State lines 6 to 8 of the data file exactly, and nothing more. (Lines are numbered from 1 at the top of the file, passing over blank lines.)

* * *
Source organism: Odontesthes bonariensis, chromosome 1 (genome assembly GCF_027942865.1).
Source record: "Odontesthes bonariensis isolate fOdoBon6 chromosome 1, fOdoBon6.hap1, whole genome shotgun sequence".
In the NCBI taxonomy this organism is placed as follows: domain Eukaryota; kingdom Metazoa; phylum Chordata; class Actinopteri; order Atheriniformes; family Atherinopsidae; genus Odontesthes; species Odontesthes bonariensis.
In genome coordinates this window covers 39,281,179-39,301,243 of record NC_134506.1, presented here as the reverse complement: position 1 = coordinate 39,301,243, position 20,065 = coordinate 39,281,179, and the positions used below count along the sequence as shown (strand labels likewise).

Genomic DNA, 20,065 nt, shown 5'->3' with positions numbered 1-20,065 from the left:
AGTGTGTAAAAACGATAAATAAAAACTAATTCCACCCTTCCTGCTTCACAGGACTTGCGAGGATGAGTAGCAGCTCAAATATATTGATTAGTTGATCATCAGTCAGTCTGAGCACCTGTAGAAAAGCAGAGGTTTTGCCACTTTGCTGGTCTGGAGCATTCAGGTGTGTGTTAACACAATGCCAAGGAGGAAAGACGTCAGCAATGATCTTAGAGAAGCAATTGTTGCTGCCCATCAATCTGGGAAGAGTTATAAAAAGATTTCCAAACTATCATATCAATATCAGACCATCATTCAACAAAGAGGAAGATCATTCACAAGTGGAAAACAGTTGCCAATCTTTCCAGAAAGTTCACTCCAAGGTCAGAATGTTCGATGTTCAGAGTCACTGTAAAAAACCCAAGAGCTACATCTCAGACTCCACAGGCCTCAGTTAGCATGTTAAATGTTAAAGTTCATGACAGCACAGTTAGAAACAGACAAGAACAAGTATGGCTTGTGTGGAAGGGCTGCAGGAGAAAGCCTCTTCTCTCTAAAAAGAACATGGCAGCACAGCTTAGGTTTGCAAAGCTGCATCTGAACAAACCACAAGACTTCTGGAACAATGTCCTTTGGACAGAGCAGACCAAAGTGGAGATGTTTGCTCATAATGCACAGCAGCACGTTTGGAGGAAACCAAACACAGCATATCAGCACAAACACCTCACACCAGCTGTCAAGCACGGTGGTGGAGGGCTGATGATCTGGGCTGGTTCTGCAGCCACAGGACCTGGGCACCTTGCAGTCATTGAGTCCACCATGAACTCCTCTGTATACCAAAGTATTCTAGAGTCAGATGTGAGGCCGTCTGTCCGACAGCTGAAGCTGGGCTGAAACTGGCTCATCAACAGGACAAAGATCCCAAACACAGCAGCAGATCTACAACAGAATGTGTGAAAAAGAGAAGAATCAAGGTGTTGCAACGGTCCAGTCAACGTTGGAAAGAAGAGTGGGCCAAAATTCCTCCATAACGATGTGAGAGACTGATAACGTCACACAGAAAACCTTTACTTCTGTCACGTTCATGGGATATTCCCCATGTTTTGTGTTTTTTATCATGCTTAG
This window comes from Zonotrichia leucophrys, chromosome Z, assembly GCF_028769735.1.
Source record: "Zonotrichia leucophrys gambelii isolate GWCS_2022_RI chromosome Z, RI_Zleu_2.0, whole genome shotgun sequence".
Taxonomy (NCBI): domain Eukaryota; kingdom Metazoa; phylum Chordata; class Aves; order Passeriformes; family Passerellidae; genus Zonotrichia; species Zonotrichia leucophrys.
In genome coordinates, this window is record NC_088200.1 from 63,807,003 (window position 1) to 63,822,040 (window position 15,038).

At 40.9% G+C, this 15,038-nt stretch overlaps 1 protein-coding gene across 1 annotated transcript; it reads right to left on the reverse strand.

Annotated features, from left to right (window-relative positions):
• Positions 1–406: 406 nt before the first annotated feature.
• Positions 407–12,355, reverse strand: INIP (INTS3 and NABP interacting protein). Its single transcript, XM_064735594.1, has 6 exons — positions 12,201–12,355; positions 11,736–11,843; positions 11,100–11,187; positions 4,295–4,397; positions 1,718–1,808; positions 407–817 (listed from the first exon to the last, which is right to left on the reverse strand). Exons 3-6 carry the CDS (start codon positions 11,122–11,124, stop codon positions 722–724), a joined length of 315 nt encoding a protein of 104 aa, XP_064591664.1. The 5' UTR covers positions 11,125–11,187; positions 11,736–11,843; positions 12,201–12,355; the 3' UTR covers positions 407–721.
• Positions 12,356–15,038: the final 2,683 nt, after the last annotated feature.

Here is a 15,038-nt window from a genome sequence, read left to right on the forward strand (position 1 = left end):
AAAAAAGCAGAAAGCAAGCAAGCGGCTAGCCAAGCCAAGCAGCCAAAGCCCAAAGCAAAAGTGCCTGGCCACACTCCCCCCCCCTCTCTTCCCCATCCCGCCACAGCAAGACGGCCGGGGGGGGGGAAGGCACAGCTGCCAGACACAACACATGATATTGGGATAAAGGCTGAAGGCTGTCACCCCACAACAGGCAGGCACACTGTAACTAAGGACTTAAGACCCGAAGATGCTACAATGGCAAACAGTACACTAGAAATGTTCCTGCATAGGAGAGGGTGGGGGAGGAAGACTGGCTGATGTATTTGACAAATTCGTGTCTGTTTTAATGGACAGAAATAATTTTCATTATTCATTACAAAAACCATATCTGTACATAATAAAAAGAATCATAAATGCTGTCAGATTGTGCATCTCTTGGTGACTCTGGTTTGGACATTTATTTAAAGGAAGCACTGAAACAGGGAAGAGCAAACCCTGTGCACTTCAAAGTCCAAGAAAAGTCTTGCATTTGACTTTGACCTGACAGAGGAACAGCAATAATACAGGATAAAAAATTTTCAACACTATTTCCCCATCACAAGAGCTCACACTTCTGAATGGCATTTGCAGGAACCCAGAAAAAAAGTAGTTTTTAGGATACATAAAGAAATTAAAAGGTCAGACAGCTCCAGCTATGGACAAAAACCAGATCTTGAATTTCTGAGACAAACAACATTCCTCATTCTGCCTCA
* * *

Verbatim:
AGTGTGTAAAAACGATAAATAAAAACTAATTCCACCCTTCCTGCTTCACAGGACTTGCGAGGATGAGTAGCAGCTCAAATATATTGATTAGTTGATCATCAGTCAGTCTGAGCACCTGTAGAAAAGCAGAGGTTTTGCCACTTTGCTGGTCTGGAGCATTCAGGTGTGTGTTAACACAATGCCAAGGAGGAAAGACGTCAGCAATGATCTTAGAGAAGCAATTGTTGCTGCCCATCAATCTGGGAAGAGTTATAAAAAGATTTCCAAACTATCATATCAATATCAGACCATCATTCAACAAAGAGGAAGATCATTCACAAGTGGAAAACAGTTGCCAATCTTTCCAGAAAGTTCACTCCAAGGTCAGAATGTTCGATGTTCAGAGTCACTGTAAAAAACCCAAGAGCTACATCTCAGACTCCACAGGCCTCAGTTAGCATGTTAAATGTTAAAGTTCATGACAGCACAGTTAGAAACAGACAAGAACAAGTATGGCTTGTGTGGAAGGGCTGCAGGAGAAAGCCTCTTCTCTCTAAAAAGAACATGGCAGCACAGCTTAGGTTTGCAAAGCTGCATCTGAACAAACCACAAGACTTCTGGAACAATGTCCTTTGGACAGAGCAGACCAAAGTGGAGATGTTTGCTCATAATGCACAGCAGCACGTTTGGAGGAAACCAAACACAGCATATCAGCACAAACACCTCACACCAGCTGTCAAGCACGGTGGTGGAGGGCTGATGATCTGGGCTGGTTCTGCAGCCACAGGACCTGGGCACCTTGCAGTCATTGAGTCCACCATGAACTCCTCTGTATACCAAAGTATTCTAGAGTCAGATGTGAGGCCGTCTGTCCGACAGCTGAAGCTGGGCTGAAACTGGCTCATCAACAGGACAAAGATCCCAAACACAGCAGCAGATCTACAACAGAATGTGTGAAAAAGAGAAGAATCAAGGTGTTGCAACGGTCCAGTCAACGTTGGAAAGAAGAGTGGGCCAAAATTCCTCCATAACGATGTGAGAGACTGATAACGTCACACAGAAAACCTTTACTTCTGTCACGTTCATGGGATATTCCCCATGTTTTGTGTTTTTTATCATGCTTAG
This window comes from Zonotrichia leucophrys, chromosome Z, assembly GCF_028769735.1.
Source record: "Zonotrichia leucophrys gambelii isolate GWCS_2022_RI chromosome Z, RI_Zleu_2.0, whole genome shotgun sequence".